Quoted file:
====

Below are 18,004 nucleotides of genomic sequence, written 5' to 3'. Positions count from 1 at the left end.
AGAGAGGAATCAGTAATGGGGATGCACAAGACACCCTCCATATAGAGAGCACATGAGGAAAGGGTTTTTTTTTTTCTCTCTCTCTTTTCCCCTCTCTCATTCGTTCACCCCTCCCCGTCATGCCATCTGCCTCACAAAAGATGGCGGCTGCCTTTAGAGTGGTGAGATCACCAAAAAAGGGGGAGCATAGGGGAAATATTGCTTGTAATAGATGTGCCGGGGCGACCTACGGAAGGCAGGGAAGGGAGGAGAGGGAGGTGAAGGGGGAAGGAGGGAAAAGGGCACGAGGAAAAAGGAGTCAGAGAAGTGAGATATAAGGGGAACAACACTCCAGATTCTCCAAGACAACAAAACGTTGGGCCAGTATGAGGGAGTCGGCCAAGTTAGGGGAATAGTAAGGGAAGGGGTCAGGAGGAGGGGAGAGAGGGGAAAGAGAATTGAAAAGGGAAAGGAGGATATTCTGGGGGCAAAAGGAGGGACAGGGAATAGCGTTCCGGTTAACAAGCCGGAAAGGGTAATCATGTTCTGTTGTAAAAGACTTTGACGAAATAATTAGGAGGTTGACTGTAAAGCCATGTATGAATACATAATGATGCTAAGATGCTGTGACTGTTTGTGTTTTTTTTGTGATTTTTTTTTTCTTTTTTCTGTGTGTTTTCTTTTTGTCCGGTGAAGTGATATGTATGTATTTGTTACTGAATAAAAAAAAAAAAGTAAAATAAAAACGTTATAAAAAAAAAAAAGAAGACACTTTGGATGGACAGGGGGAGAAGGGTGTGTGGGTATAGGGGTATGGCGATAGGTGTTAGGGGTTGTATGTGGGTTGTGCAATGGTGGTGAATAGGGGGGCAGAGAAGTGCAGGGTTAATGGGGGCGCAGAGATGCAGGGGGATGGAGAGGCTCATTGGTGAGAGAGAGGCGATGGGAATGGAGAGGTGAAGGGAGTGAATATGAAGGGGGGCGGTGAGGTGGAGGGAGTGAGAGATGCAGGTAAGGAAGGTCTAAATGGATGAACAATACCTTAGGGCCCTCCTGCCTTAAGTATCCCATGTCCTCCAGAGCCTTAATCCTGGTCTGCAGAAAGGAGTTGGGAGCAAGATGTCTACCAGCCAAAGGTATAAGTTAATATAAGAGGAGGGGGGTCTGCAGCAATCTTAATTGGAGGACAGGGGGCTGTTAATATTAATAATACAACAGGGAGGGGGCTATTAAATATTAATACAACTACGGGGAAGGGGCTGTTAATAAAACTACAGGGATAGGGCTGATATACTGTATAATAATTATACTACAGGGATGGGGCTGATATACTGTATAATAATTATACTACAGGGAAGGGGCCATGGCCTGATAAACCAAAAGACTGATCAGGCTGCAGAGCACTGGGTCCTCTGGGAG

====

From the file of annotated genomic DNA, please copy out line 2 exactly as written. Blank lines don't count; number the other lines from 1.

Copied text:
AGAGAGGAATCAGTAATGGGGATGCACAAGACACCCTCCATATAGAGAGCACATGAGGAAAGGGTTTTTTTTTTTCTCTCTCTCTTTTCCCCTCTCTCATTCGTTCACCCCTCCCCGTCATGCCATCTGCCTCACAAAAGATGGCGGCTGCCTTTAGAGTGGTGAGATCACCAAAAAAGGGGGAGCATAGGGGAAATATTGCTTGTAATAGATGTGCCGGGGCGACCTACGGAAGGCAGGGAAGGGAGGAGAGGGAGGTGAAGGGGGAAGGAGGGAAAAGGGCACGAGGAAAAAGGAGTCAGAGAAGTGAGATATAAGGGGAACAACACTCCAGATTCTCCAAGACAACAAAACGTTGGGCCAGTATGAGGGAGTCGGCCAAGTTAGGGGAATAGTAAGGGAAGGGGTCAGGAGGAGGGGAGAGAGGGGAAAGAGAATTGAAAAGGGAAAGGAGGATATTCTGGGGGCAAAAGGAGGGACAGGGAATAGCGTTCCGGTTAACAAGCCGGAAAGGGTAATCATGTTCTGTTGTAAAAGACTTTGACGAAATAATTAGGAGGTTGACTGTAAAGCCATGTATGAATACATAATGATGCTAAGATGCTGTGACTGTTTGTGTTTTTTTTGTGATTTTTTTTTTCTTTTTTCTGTGTGTTTTCTTTTTGTCCGGTGAAGTGATATGTATGTATTTGTTACTGAATAAAAAAAAAAAAGTAAAATAAAAACGTTATAAAAAAAAAAAAGAAGACACTTTGGATGGACAGGGGGAGAAGGGTGTGTGGGTATAGGGGTATGGCGATAGGTGTTAGGGGTTGTATGTGGGTTGTGCAATGGTGGTGAATAGGGGGGCAGAGAAGTGCAGGGTTAATGGGGGCGCAGAGATGCAGGGGGATGGAGAGGCTCATTGGTGAGAGAGAGGCGATGGGAATGGAGAGGTGAAGGGAGTGAATATGAAGGGGGGCGGTGAGGTGGAGGGAGTGAGAGATGCAGGTAAGGAAGGTCTAAATGGATGAACAATACCTTAGGGCCCTCCTGCCTTAAGTATCCCATGTCCTCCAGAGCCTTAATCCTGGTCTGCAGAAAGGAGTTGGGAGCAAGATGTCTACCAGCCAAAGGTATAAGTTAATATAAGAGGAGGGGGGTCTGCAGCAATCTTAATTGGAGGACAGGGGGCTGTTAATATTAATAATACAACAGGGAGGGGGCTATTAAATATTAATACAACTACGGGGAAGGGGCTGTTAATAAAACTACAGGGATAGGGCTGATATACTGTATAATAATTATACTACAGGGATGGGGCTGATATACTGTATAATAATTATACTACAGGGAAGGGGCCATGGCCTGATAAACCAAAAGACTGATCAGGCTGCAGAGCACTGGGTCCTCTGGGAG